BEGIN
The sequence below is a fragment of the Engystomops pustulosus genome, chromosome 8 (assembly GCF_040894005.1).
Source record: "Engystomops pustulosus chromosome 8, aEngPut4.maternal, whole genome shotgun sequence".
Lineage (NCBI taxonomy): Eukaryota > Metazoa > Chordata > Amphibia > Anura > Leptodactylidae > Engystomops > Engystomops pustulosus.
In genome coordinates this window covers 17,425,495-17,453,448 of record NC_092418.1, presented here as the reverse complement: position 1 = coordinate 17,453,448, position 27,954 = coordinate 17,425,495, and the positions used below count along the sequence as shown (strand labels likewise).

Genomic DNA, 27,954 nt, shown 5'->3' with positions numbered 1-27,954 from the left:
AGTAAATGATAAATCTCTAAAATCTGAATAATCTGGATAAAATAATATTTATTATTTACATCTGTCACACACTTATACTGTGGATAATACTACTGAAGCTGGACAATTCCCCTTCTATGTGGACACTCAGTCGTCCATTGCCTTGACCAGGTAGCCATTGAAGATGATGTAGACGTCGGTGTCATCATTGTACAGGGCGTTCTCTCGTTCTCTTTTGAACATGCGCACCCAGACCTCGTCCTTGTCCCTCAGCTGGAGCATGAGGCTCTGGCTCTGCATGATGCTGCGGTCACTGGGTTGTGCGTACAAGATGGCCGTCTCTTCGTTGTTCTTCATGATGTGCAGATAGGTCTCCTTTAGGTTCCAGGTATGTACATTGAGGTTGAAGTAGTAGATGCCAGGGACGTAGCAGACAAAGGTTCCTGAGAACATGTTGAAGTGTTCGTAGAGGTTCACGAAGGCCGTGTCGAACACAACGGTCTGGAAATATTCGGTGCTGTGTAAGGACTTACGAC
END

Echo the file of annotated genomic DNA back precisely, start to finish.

The sequence below is a fragment of the Engystomops pustulosus genome, chromosome 8 (assembly GCF_040894005.1).
Source record: "Engystomops pustulosus chromosome 8, aEngPut4.maternal, whole genome shotgun sequence".
Lineage (NCBI taxonomy): Eukaryota > Metazoa > Chordata > Amphibia > Anura > Leptodactylidae > Engystomops > Engystomops pustulosus.
In genome coordinates this window covers 17,425,495-17,453,448 of record NC_092418.1, presented here as the reverse complement: position 1 = coordinate 17,453,448, position 27,954 = coordinate 17,425,495, and the positions used below count along the sequence as shown (strand labels likewise).

Genomic DNA, 27,954 nt, shown 5'->3' with positions numbered 1-27,954 from the left:
AGTAAATGATAAATCTCTAAAATCTGAATAATCTGGATAAAATAATATTTATTATTTACATCTGTCACACACTTATACTGTGGATAATACTACTGAAGCTGGACAATTCCCCTTCTATGTGGACACTCAGTCGTCCATTGCCTTGACCAGGTAGCCATTGAAGATGATGTAGACGTCGGTGTCATCATTGTACAGGGCGTTCTCTCGTTCTCTTTTGAACATGCGCACCCAGACCTCGTCCTTGTCCCTCAGCTGGAGCATGAGGCTCTGGCTCTGCATGATGCTGCGGTCACTGGGTTGTGCGTACAAGATGGCCGTCTCTTCGTTGTTCTTCATGATGTGCAGATAGGTCTCCTTTAGGTTCCAGGTATGTACATTGAGGTTGAAGTAGTAGATGCCAGGGACGTAGCAGACAAAGGTTCCTGAGAACATGTTGAAGTGTTCGTAGAGGTTCACGAAGGCCGTGTCGAACACAACGGTCTGGAAATATTCGGTGCTGTGTAAGGACTTACGAC